I heard from others earlier in this thread, that the ANYZ braided lines are tough to glue, because CA glue wicks up the thread, changing the color of the line and making it hard.  One solution by Brian (Out2gtcha), is to melt the tips of the lines with a soldering iron, which creates a partial block to the wicking.  So I set out and did a number of experiments, using thin CA glue, thick glue and melting the ends of the lines.  While melting the tips did help some, it didn’t take much for the glue to completely take over the threaded line if you got too much glue on, so I was a bit perplexed at what to do.  One long shot was to try a totally different glue, so I experimented with Gator’s Grip hobby glue, which I understand is no longer made.  Too bad, because it worked great!






The key to using this glue is drying time.  The glue doesn’t really start to take hold much until about 10 minutes of drying time.  After 20 minutes, you have a good and flexible bond that you can stress a bit with a bend.  Wait too long- say 2-3 hours- and the glue is a bit too hard and might break is you stress the join, although it always remains at least slightly flexible.  The perfect time window is when the glue has turned from white to almost perfectly clear.



Here you can see some plug leads that I have cut, added a droplet of glue to the end, then held them against the end of the spark plug for a few seconds to set a bit.  The engine is almost vertical so that the long thread isn’t fighting gravity, so it remains fairly straight.  It doesn’t have to be perfectly straight, but the straighter the better.  The end of the spark plugs has a small depression, which is perfect for accepting glue and creating a better bond.  These leads were left to dry for 20 minutes, then I carefully threaded them through the plug wire guides at the top of each cylinder.  Despite the significant bend to the thread, the bond did not break and if it did, it usually meant that I didn’t have enough glue on the tip in the first place.  Note that I have two wires on the right side already.






As Peter mentioned earlier, I should check the lengths of the lines that Airfix has suggested.  The Airfix lengths are good if you are just stuffing a line into a hole, but with the spark plugs, this length should be shortened by quite a bit.  Through lots of trial and error, I think these are the best lengths if you use ANYZ plugs.






For the shorter leads at the front, the weight of the lines is almost inconsequential and they tend to remain relatively flat without too much trouble.  Again, let them dry for 20 minutes, then bend the outside tip into the wiring harness according to the instructions, which brings up a few points.  I bought the ANYZ “Kit” for this build, which includes Rust Brown thread in 0.5 mm (AN011), Silver thread in 0.8 mm (AN015), resin spark plugs (AN013), and two sets of wiring connectors (AN016, AN017).  If I could do it all over again, I would just buy the brown thread and the spark plugs, because I’m not using the connectors at all.  The kit wiring harness fits the thread perfectly and if you use the connectors, these hollow receptacles need to be cut off.  While it can look great if you do, getting this wiring done to this stage is a ton of work already and you risk a second chance for the wire to break off.  Once glued into the kit receptacles, they are rock solid and I will take that over esthetics any day.  I don’t mind having all these other ANYZ parts, however, because they will look great in future builds of cockpits and landing gear wells where connectors are used all the time.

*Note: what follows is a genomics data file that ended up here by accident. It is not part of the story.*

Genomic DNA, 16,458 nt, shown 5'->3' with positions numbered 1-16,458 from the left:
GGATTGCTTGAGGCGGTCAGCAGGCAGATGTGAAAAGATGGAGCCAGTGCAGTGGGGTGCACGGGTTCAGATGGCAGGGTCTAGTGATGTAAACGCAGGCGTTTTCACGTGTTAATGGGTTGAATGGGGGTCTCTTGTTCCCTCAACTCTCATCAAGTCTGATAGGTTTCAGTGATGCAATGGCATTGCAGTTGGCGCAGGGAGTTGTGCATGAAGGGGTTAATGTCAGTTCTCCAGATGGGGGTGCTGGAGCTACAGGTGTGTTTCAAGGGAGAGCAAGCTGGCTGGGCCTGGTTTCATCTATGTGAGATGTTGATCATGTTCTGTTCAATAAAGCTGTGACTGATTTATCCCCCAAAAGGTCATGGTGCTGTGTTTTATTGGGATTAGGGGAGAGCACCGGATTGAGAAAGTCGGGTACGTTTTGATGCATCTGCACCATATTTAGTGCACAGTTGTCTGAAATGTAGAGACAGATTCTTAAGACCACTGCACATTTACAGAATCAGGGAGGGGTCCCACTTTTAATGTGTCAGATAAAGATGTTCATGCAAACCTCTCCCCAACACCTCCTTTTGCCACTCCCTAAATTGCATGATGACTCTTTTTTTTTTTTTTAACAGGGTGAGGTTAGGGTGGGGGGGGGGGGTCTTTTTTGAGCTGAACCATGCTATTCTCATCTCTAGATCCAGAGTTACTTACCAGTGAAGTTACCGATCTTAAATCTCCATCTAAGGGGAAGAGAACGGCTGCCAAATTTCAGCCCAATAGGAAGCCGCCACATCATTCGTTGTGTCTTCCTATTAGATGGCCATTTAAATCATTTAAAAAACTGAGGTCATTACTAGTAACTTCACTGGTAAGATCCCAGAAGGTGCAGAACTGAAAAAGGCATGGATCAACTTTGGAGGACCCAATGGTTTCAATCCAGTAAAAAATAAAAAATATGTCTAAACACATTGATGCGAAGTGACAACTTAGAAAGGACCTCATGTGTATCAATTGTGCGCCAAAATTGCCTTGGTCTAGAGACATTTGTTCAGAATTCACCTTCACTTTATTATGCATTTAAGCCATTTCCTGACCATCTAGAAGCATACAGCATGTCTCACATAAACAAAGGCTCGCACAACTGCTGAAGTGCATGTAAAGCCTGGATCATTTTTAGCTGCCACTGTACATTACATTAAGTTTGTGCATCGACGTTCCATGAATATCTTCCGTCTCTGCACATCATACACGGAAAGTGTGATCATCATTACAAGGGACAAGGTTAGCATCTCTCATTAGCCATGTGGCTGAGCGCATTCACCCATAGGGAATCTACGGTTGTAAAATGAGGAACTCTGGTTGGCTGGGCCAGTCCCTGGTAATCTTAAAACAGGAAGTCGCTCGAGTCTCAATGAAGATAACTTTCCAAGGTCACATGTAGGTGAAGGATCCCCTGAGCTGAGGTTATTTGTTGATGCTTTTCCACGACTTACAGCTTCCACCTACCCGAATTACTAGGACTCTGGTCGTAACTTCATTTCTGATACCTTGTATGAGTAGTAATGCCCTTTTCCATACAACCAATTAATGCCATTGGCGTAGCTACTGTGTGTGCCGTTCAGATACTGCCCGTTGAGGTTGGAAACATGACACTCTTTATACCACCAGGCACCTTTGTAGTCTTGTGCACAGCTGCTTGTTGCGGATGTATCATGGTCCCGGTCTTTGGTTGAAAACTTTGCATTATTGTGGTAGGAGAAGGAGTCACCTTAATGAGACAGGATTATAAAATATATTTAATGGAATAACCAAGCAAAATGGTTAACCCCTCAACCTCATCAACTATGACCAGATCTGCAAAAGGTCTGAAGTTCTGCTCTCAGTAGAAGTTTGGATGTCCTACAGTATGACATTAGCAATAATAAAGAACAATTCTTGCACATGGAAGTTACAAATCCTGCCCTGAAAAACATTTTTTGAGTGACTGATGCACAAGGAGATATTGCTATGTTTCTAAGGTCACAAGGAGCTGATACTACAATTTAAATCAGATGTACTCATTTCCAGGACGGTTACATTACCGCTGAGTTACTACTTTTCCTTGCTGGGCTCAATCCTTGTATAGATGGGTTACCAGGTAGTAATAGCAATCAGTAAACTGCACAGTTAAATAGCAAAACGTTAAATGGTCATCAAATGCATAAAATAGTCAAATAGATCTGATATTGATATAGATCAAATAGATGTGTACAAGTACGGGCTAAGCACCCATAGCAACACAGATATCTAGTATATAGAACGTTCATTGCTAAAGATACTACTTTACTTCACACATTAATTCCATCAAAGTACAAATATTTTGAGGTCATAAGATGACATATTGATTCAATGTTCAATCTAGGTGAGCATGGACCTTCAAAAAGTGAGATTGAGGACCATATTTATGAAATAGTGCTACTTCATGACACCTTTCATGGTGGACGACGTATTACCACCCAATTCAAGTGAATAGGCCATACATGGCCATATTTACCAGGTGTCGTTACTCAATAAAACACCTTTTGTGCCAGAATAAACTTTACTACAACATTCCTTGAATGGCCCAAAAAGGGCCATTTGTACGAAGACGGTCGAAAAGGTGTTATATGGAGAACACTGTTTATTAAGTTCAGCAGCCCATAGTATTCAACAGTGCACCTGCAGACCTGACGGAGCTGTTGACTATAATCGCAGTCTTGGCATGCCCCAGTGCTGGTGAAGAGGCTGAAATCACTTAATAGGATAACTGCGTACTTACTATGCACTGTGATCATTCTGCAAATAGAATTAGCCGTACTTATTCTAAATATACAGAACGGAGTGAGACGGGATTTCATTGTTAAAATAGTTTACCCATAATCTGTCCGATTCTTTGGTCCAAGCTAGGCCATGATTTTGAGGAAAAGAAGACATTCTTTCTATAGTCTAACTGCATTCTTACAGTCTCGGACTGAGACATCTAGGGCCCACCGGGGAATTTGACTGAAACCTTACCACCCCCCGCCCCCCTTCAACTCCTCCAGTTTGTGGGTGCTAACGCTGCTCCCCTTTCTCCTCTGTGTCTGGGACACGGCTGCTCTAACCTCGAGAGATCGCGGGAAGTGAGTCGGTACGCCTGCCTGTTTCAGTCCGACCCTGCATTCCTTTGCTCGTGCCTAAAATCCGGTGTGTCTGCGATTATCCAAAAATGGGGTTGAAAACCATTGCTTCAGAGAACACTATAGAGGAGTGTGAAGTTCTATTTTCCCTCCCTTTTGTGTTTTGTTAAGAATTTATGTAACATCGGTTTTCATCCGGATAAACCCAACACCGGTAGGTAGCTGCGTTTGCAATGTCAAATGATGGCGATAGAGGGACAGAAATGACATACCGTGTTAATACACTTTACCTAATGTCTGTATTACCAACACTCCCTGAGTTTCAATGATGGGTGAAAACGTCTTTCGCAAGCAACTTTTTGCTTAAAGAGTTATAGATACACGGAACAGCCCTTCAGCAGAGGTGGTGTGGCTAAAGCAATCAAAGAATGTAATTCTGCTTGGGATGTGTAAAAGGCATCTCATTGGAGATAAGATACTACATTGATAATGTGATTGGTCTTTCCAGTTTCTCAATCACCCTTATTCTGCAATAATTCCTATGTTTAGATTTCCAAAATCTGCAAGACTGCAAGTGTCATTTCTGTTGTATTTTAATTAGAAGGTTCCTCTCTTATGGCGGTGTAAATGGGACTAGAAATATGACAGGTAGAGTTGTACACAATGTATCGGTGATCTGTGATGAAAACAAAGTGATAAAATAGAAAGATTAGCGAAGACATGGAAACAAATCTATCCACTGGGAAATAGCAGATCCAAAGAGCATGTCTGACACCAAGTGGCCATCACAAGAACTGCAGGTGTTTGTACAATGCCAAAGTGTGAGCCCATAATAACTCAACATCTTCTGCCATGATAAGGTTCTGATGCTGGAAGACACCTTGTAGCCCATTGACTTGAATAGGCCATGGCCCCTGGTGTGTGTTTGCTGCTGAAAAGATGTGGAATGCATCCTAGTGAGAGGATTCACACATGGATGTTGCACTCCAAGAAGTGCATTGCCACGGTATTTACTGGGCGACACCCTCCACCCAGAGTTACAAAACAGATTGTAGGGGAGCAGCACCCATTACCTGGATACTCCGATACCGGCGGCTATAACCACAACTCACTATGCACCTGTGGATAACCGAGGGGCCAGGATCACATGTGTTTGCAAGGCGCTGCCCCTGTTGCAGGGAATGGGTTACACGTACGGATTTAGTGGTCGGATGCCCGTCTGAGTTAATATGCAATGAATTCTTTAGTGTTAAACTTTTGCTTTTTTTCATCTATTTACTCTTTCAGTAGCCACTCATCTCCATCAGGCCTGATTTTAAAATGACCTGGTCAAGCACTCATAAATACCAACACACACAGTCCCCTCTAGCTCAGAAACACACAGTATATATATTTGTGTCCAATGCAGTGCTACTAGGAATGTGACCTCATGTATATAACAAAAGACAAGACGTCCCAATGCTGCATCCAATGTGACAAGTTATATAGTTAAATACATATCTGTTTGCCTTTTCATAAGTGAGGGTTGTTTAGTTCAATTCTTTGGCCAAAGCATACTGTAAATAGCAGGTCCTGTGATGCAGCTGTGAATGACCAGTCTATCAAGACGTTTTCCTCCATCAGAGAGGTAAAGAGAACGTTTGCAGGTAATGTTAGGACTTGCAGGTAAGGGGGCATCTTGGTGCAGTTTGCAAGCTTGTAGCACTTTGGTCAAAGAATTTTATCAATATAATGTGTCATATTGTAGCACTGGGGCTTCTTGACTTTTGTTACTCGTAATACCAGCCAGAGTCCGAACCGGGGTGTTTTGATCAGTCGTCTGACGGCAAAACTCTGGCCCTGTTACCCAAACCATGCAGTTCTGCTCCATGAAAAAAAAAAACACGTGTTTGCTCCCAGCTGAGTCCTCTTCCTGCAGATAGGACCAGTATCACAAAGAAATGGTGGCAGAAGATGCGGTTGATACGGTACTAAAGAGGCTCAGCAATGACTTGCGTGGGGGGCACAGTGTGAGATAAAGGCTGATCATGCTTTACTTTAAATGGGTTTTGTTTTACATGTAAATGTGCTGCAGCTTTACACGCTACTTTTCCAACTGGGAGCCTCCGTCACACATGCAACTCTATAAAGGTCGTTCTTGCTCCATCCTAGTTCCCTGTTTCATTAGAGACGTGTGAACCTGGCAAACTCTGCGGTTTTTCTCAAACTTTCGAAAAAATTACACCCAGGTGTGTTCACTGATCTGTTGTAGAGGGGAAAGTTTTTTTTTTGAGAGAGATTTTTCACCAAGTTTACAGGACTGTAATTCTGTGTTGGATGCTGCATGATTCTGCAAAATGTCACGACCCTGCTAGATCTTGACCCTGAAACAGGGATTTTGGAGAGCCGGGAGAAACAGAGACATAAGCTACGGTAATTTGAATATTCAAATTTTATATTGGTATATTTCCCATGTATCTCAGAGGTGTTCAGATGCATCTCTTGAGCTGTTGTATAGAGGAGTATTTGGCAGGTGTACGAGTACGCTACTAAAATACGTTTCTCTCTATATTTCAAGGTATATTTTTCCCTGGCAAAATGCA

The other thing I discovered is that the L-shaped spark plugs (like on pic above) are super fragile and were more of a PITA to use than the straight plugs, so I drilled them out and left holes.  For the very front wires, I glued on a plug off the engine, then installed the plug with more Gator glue after another 20 minutes of drying time.



You are probably wondering just how strong this glue actually is.  Well, it’s not CA glue by any stretch, but within the wiring harness it is very hard to remove once the glue has dried thoroughly.  For the spark plug connections, it’s pretty strong, but it won’t let you grab or bend it without breaking off, but that would take a real effort, either on purpose or by accident.  The good news is that for all spark plugs, other than the rear of the front cylinder bank, replacement is easy.  More on that in a bit.






With the wiring out of the way, more parts were added to the front of the engine. The rear plug wires should always drape over the cylinder tubes, not underneath them as you sometimes see.  At least that’s what my reference pics show.






Side view






Here is the problem area I have referred to a few times above when I glued in the pipes with CA glue at the base of the pipe join.  When that pipe at the rear goes to the opening in the cylinder, it bumps the spark plug and you may break off the wire, which is next to impossible to fix with the pipes glued into place like you see here.  Since you can’t really see the rear of the cylinder very well with the pipe in the way, I wished I had just put the plug wires into holes and left the plugs out.  There would be lots of clearance and a repair would be relatively easy if a wire pulled out.  Of the 9 cylinders, I broke 2 of them off which I was able to repair, although not cleanly.  Thankfully they were at the bottom where they will never be seen again.